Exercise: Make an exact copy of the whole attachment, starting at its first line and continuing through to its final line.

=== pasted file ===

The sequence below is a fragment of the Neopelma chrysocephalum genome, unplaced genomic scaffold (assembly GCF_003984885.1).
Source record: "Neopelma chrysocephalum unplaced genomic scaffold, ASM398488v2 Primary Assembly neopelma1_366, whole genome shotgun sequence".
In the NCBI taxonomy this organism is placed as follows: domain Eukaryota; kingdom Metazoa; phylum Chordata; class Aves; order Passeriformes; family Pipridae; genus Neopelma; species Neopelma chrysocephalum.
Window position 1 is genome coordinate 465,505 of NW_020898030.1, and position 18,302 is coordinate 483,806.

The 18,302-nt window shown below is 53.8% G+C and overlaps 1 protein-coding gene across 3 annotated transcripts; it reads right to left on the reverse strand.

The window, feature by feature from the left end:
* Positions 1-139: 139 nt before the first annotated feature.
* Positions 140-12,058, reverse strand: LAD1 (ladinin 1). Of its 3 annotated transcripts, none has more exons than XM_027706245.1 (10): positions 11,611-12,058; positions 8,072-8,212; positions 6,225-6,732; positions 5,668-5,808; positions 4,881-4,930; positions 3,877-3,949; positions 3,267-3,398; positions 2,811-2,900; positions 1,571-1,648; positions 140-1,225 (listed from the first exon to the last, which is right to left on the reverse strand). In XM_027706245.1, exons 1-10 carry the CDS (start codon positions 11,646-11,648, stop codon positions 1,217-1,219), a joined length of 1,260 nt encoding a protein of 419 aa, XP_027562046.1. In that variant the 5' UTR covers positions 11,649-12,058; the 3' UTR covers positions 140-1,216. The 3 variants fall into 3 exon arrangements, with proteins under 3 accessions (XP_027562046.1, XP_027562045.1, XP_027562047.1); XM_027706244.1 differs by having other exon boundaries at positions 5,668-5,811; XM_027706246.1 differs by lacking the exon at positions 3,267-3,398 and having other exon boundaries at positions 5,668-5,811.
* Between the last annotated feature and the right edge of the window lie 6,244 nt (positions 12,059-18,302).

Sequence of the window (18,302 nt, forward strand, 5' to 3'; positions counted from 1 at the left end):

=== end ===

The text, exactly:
The sequence below is a fragment of the Neopelma chrysocephalum genome, unplaced genomic scaffold (assembly GCF_003984885.1).
Source record: "Neopelma chrysocephalum unplaced genomic scaffold, ASM398488v2 Primary Assembly neopelma1_366, whole genome shotgun sequence".
In the NCBI taxonomy this organism is placed as follows: domain Eukaryota; kingdom Metazoa; phylum Chordata; class Aves; order Passeriformes; family Pipridae; genus Neopelma; species Neopelma chrysocephalum.
Window position 1 is genome coordinate 465,505 of NW_020898030.1, and position 18,302 is coordinate 483,806.

The 18,302-nt window shown below is 53.8% G+C and overlaps 1 protein-coding gene across 3 annotated transcripts; it reads right to left on the reverse strand.

The window, feature by feature from the left end:
* Positions 1-139: 139 nt before the first annotated feature.
* Positions 140-12,058, reverse strand: LAD1 (ladinin 1). Of its 3 annotated transcripts, none has more exons than XM_027706245.1 (10): positions 11,611-12,058; positions 8,072-8,212; positions 6,225-6,732; positions 5,668-5,808; positions 4,881-4,930; positions 3,877-3,949; positions 3,267-3,398; positions 2,811-2,900; positions 1,571-1,648; positions 140-1,225 (listed from the first exon to the last, which is right to left on the reverse strand). In XM_027706245.1, exons 1-10 carry the CDS (start codon positions 11,646-11,648, stop codon positions 1,217-1,219), a joined length of 1,260 nt encoding a protein of 419 aa, XP_027562046.1. In that variant the 5' UTR covers positions 11,649-12,058; the 3' UTR covers positions 140-1,216. The 3 variants fall into 3 exon arrangements, with proteins under 3 accessions (XP_027562046.1, XP_027562045.1, XP_027562047.1); XM_027706244.1 differs by having other exon boundaries at positions 5,668-5,811; XM_027706246.1 differs by lacking the exon at positions 3,267-3,398 and having other exon boundaries at positions 5,668-5,811.
* Between the last annotated feature and the right edge of the window lie 6,244 nt (positions 12,059-18,302).

Sequence of the window (18,302 nt, forward strand, 5' to 3'; positions counted from 1 at the left end):